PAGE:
The castle, built on a hill, the Wartberg, was designed to control the royal road between Frankfurt am Main and Breslau (now Wrocław, Poland). It is built of sandstone and tufa, on a 140 m long plateau. Its inner and outer baileys are separated by a ditch. The outer bailey is approached from an earthwork, across a drawbridge and through a gatehouse in the old north tower. It is bounded to the east by the curtain wall with its defensive passage, the Elisabeth Gallery.
Adjoining the gatehouse on the west are the Knight’s House, the Governor’s House (containing the Luther Room and the Nuremberg oriel window added in 1872), the Margarethe Gallery and the Heated Chamber. A gatehouse between the Heated Chamber and the New Chamber separates the outer bailey from the inner bailey. On the east side of the inner bailey are the New Chamber and the keep (built in 1859 to replace the one demolished in 1790), the new staircase, the Landgrave’s House and the Knights’ Bath. On the west side stands the Gadem(hut), which once served as stables, arsenal and brewhouse. In between is the well. The southern end is protected by the south tower.
3. Glücksburg Castle
Glücksburg Castle is one of the most important Renaissance castles in northern Europe. It is the seat of the House of Schleswig-Holstein-Sonderburg-Glücksburg and was also used by the Danish kings. Situated on the Flensburg Fjord the castle is now a museum owned by a foundation, and is no longer inhabited by the ducal family.
The castle was built from 1582 to 1587 by Nikolaus Karie for John II, Duke of Schleswig-Holstein-Sonderburg, (1545-1622) at the site of an former monastery, the building material was partly reused in the castle. The grounds of the monastery were then flooded to create a large pond almost entirely surrounding the castle.
The castle is built on a 2.5 metres high granite foundation that emerges from the water. The bricks used for the construction were mainly taken from the demolished monastery. The base area is a square with sides of nearly 30 metres, consisting of three separate houses with their own roofs. While the great halls and the vestibule are situated in the middle house, the living space is in the two side houses. The chapel is the only room that is part of two houses.
The building had typical renaissance adornments, that were removed in the 19th century, otherwise the exterior has remained more or less unchanged for over 400 years.
The kitchen garden created in 1622 was the castles only garden until the eighteenth century, as the old monastery garden was lost with the construction of the pond, that was built as defence structure, but also used for fishing. Between 1706 and 1709 a small pleasure garden was created in the area of today's rose garden. From 1733 on, a baroque garden was laid out in the main park in front of the outer buildings, where an orangery was constructed in 1743.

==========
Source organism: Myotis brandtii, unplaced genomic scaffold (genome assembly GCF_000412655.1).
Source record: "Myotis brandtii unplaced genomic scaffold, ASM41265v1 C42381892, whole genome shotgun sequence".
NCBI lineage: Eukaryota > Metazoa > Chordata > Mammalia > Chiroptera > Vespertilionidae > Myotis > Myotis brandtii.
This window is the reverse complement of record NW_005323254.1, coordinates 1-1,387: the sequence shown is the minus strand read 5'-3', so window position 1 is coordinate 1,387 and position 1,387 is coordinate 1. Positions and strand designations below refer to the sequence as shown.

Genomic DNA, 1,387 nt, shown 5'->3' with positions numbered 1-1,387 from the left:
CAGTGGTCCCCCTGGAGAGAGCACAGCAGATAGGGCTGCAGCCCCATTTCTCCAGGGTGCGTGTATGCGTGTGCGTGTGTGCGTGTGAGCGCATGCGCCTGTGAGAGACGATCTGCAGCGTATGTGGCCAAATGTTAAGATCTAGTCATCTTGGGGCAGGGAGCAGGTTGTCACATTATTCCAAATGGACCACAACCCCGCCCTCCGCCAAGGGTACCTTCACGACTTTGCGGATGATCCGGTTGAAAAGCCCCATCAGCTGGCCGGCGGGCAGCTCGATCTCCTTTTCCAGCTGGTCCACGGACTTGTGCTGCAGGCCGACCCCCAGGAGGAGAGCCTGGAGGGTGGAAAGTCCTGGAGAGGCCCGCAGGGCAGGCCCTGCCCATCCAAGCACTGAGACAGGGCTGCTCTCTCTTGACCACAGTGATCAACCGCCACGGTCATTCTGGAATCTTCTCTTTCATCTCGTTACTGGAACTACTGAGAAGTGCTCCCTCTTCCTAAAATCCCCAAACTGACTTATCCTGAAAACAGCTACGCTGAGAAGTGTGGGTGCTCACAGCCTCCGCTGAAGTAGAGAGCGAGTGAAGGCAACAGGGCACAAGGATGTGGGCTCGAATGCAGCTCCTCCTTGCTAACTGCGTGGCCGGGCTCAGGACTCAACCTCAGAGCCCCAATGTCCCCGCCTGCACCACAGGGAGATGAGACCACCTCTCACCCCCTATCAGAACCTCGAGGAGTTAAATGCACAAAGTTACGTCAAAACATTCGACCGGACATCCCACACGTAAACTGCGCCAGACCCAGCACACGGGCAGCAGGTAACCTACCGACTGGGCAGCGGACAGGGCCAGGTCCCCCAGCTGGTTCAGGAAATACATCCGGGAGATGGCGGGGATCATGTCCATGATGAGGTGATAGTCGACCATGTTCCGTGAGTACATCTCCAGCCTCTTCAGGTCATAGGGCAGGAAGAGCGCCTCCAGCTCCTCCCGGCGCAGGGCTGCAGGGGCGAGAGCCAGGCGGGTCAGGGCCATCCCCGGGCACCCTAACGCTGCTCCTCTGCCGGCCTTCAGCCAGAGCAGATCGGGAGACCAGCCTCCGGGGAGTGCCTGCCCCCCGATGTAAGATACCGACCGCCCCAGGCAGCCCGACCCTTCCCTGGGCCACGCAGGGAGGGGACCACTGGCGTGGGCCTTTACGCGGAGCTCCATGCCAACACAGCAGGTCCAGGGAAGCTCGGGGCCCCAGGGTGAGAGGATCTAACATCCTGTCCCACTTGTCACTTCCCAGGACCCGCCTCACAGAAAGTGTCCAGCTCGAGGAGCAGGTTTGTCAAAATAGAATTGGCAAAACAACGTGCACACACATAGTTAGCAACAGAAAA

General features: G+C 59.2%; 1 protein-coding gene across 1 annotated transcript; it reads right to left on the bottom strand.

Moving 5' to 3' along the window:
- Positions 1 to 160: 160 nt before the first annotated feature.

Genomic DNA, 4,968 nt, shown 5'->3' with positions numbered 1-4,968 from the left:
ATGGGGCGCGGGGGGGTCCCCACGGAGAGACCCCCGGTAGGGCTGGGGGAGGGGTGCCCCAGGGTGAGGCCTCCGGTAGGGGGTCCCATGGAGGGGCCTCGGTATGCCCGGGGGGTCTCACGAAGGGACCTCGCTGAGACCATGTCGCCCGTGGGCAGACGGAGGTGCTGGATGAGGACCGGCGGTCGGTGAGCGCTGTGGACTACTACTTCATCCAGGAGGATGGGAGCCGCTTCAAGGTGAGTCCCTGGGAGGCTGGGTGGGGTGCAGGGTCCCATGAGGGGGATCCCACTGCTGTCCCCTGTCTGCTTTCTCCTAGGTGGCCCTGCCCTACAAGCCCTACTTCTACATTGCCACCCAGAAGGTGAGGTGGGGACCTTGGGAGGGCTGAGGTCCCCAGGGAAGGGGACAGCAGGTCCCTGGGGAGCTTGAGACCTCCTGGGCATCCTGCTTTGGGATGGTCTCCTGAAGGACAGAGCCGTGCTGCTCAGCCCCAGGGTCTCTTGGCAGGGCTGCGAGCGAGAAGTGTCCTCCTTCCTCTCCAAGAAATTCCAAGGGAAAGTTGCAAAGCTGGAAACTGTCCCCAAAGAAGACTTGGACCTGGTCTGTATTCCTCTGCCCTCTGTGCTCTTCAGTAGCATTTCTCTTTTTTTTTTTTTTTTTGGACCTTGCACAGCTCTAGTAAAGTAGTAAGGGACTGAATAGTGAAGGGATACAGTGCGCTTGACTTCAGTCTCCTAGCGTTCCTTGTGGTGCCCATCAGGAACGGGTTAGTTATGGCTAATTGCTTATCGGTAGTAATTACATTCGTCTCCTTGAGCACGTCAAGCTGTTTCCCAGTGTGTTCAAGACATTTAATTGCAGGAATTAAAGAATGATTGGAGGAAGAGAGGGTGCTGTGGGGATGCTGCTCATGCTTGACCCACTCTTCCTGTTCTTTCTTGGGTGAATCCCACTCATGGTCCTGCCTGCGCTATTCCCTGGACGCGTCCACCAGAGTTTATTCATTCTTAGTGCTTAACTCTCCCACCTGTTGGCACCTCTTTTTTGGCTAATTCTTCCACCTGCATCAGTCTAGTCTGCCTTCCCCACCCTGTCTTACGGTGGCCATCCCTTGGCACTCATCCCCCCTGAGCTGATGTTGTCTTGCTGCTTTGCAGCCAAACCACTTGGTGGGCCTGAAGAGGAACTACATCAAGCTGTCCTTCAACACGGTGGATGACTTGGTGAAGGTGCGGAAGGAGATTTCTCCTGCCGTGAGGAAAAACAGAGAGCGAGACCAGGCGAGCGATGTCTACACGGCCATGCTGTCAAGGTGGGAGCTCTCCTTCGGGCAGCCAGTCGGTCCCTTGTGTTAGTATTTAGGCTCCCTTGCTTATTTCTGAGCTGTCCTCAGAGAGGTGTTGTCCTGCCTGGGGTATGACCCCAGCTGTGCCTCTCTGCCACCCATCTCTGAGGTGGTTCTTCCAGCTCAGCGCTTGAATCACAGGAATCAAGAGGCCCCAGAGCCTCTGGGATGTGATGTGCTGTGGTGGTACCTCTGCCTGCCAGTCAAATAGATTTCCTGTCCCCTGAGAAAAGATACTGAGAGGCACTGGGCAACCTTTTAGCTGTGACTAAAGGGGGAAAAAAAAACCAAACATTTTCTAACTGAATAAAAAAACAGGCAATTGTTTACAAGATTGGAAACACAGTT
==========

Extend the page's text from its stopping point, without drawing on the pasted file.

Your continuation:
In the twentieth century, the formal gardens were remodelled into English landscape parks, though the sections of the older garden remain. The orangery was renovated in 1827 into a neoclassic building, and is now used for art expositions and concerts.
4. Schwerin Castle
Surrounded by a wonderful landscape composed of lakes and forests Schwerin Castle looks like a fairy tale castle come true. It is the landmark for the town of Schwerin and even more for the whole of Mecklenburg-Vorpommern. Until about 100 years ago it has been the ducal residence of the Grandduke of Mecklenburg-Schwerin. Today it is still the center of power in Mecklenburg-Vorpommern, because it is the seat of parliament. You can visit the museum at Schwerin Castle.
Major parts of the current castle were built between 1845 and 1857, as a cooperation of the renowned historicist architects Gottfried Semper, Friedrich August Stüler, Georg Adolf Demmler and Ernst Friedrich Zwirner. The castle is regarded as one of the most important works of romantic Historicism in Europe and is designated to become a World Heritage Site. It is nicknamed the "Neuschwanstein of the North".
A stroll along the paths of the garden shows the mastery of the garden architects Klett and Lenné. In summer (April - October) there is a Café the orangery directly at the base of the main tower. In Winter (November - March) you can eat and drink at the Schlosscafé inside of Schwerin Castle.
5. Hohenzollern Castle